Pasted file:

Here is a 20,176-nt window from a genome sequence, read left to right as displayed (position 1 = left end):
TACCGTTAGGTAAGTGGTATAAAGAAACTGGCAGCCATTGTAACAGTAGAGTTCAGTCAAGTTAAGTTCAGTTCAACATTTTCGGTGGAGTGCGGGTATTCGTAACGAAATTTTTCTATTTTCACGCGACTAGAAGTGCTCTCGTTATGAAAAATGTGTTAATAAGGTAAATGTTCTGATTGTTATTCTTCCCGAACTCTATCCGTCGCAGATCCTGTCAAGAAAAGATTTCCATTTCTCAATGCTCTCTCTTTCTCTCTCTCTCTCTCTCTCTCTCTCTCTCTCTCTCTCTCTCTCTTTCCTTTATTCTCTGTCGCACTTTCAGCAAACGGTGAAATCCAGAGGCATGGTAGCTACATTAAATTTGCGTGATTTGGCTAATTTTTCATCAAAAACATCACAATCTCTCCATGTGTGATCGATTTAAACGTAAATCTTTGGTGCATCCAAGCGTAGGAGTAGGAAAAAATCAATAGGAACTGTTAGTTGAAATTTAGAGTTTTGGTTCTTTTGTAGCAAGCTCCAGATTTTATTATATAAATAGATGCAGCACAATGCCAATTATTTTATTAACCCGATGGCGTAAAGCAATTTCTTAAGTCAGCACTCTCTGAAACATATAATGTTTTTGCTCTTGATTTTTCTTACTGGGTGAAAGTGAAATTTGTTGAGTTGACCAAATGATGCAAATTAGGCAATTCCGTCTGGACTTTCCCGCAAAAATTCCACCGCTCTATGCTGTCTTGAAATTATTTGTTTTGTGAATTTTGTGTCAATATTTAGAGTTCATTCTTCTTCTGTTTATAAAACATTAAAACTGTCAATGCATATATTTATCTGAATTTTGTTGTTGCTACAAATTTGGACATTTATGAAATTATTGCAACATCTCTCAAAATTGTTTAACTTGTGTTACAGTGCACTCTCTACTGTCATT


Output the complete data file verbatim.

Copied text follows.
Here is a 20,176-nt window from a genome sequence, read left to right as displayed (position 1 = left end):
TACCGTTAGGTAAGTGGTATAAAGAAACTGGCAGCCATTGTAACAGTAGAGTTCAGTCAAGTTAAGTTCAGTTCAACATTTTCGGTGGAGTGCGGGTATTCGTAACGAAATTTTTCTATTTTCACGCGACTAGAAGTGCTCTCGTTATGAAAAATGTGTTAATAAGGTAAATGTTCTGATTGTTATTCTTCCCGAACTCTATCCGTCGCAGATCCTGTCAAGAAAAGATTTCCATTTCTCAATGCTCTCTCTTTCTCTCTCTCTCTCTCTCTCTCTCTCTCTCTCTCTCTCTCTCTCTTTCCTTTATTCTCTGTCGCACTTTCAGCAAACGGTGAAATCCAGAGGCATGGTAGCTACATTAAATTTGCGTGATTTGGCTAATTTTTCATCAAAAACATCACAATCTCTCCATGTGTGATCGATTTAAACGTAAATCTTTGGTGCATCCAAGCGTAGGAGTAGGAAAAAATCAATAGGAACTGTTAGTTGAAATTTAGAGTTTTGGTTCTTTTGTAGCAAGCTCCAGATTTTATTATATAAATAGATGCAGCACAATGCCAATTATTTTATTAACCCGATGGCGTAAAGCAATTTCTTAAGTCAGCACTCTCTGAAACATATAATGTTTTTGCTCTTGATTTTTCTTACTGGGTGAAAGTGAAATTTGTTGAGTTGACCAAATGATGCAAATTAGGCAATTCCGTCTGGACTTTCCCGCAAAAATTCCACCGCTCTATGCTGTCTTGAAATTATTTGTTTTGTGAATTTTGTGTCAATATTTAGAGTTCATTCTTCTTCTGTTTATAAAACATTAAAACTGTCAATGCATATATTTATCTGAATTTTGTTGTTGCTACAAATTTGGACATTTATGAAATTATTGCAACATCTCTCAAAATTGTTTAACTTGTGTTACAGTGCACTCTCTACTGTCATT